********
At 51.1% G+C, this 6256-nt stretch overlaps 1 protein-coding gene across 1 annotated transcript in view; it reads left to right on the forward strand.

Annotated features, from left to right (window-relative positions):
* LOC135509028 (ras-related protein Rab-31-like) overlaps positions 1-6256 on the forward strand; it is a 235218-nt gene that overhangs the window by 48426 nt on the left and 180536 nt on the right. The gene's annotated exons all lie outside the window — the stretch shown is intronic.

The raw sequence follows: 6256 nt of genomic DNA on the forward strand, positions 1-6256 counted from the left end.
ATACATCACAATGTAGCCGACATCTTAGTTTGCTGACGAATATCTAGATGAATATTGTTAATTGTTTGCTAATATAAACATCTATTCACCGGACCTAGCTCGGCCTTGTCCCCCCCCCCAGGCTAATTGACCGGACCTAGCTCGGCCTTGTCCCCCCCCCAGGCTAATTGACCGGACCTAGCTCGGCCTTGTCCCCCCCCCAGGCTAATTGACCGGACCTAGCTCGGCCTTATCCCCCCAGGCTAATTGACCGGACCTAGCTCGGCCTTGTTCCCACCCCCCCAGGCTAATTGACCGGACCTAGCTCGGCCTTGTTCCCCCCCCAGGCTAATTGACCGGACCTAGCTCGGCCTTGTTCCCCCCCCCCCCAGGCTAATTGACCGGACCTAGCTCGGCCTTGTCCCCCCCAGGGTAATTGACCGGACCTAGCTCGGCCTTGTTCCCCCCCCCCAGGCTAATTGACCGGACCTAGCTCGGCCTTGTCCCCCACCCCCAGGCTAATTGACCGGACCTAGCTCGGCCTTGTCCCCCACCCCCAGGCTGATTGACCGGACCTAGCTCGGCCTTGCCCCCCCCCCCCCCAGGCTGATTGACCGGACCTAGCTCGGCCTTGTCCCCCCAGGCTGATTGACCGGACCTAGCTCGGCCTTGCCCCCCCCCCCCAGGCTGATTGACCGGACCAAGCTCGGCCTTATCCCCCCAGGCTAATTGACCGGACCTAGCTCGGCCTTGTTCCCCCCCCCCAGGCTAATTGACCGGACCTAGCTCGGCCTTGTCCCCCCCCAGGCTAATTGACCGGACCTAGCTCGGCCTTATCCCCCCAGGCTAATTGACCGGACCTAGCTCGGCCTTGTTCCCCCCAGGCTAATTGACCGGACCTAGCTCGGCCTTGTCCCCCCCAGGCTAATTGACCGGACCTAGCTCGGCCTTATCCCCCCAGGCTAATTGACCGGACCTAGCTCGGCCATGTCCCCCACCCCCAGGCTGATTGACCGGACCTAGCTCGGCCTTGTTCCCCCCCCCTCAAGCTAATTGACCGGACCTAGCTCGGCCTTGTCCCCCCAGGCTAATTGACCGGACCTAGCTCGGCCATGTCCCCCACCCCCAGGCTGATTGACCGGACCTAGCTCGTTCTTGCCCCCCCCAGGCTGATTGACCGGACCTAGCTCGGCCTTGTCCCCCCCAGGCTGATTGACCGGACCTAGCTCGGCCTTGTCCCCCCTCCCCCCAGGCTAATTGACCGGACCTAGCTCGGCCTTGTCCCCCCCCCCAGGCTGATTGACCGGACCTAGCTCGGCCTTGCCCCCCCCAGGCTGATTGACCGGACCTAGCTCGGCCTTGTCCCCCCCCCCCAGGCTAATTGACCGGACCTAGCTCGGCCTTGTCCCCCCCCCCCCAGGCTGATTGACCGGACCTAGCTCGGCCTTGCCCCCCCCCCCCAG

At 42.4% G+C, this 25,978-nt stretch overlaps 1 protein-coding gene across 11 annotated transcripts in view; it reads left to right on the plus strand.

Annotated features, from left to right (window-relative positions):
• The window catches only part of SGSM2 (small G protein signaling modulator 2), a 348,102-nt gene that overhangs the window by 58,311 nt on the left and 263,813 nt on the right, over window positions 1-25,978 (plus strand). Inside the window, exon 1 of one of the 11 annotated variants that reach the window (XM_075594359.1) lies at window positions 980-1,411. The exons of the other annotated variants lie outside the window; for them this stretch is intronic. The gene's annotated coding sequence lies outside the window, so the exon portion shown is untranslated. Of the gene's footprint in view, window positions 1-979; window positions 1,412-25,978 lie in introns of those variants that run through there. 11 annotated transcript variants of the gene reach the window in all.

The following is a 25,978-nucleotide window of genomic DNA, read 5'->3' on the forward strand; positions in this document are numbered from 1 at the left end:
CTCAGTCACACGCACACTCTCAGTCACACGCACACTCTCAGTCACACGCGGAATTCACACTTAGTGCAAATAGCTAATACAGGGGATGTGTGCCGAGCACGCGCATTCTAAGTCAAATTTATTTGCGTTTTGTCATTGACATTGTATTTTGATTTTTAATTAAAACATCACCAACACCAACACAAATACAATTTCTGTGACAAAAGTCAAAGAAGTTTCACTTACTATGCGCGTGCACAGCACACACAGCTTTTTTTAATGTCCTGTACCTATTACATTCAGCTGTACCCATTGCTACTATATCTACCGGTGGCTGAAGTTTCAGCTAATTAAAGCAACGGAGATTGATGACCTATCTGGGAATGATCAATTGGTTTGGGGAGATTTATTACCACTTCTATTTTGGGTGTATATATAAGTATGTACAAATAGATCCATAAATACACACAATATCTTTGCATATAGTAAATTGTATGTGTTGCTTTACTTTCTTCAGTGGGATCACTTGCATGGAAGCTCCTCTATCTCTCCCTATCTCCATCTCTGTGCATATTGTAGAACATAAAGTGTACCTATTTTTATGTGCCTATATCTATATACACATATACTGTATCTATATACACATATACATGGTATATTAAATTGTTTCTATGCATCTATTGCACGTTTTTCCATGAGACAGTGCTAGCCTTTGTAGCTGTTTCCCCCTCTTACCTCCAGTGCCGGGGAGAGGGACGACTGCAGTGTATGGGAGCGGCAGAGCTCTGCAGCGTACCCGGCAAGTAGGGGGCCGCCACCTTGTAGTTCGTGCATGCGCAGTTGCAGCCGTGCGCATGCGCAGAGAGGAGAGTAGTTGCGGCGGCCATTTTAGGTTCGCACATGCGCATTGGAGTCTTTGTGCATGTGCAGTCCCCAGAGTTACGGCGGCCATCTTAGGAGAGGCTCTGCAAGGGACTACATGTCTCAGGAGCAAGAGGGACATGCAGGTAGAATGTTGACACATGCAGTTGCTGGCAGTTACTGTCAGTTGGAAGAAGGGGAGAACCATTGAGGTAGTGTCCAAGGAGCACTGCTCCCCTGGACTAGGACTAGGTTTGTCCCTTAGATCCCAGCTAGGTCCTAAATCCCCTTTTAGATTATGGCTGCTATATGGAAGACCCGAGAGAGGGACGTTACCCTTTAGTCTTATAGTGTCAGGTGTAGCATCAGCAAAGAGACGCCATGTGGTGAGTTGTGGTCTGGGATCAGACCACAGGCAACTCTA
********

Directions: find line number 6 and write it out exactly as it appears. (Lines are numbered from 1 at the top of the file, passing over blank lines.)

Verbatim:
At 42.4% G+C, this 25,978-nt stretch overlaps 1 protein-coding gene across 11 annotated transcripts in view; it reads left to right on the plus strand.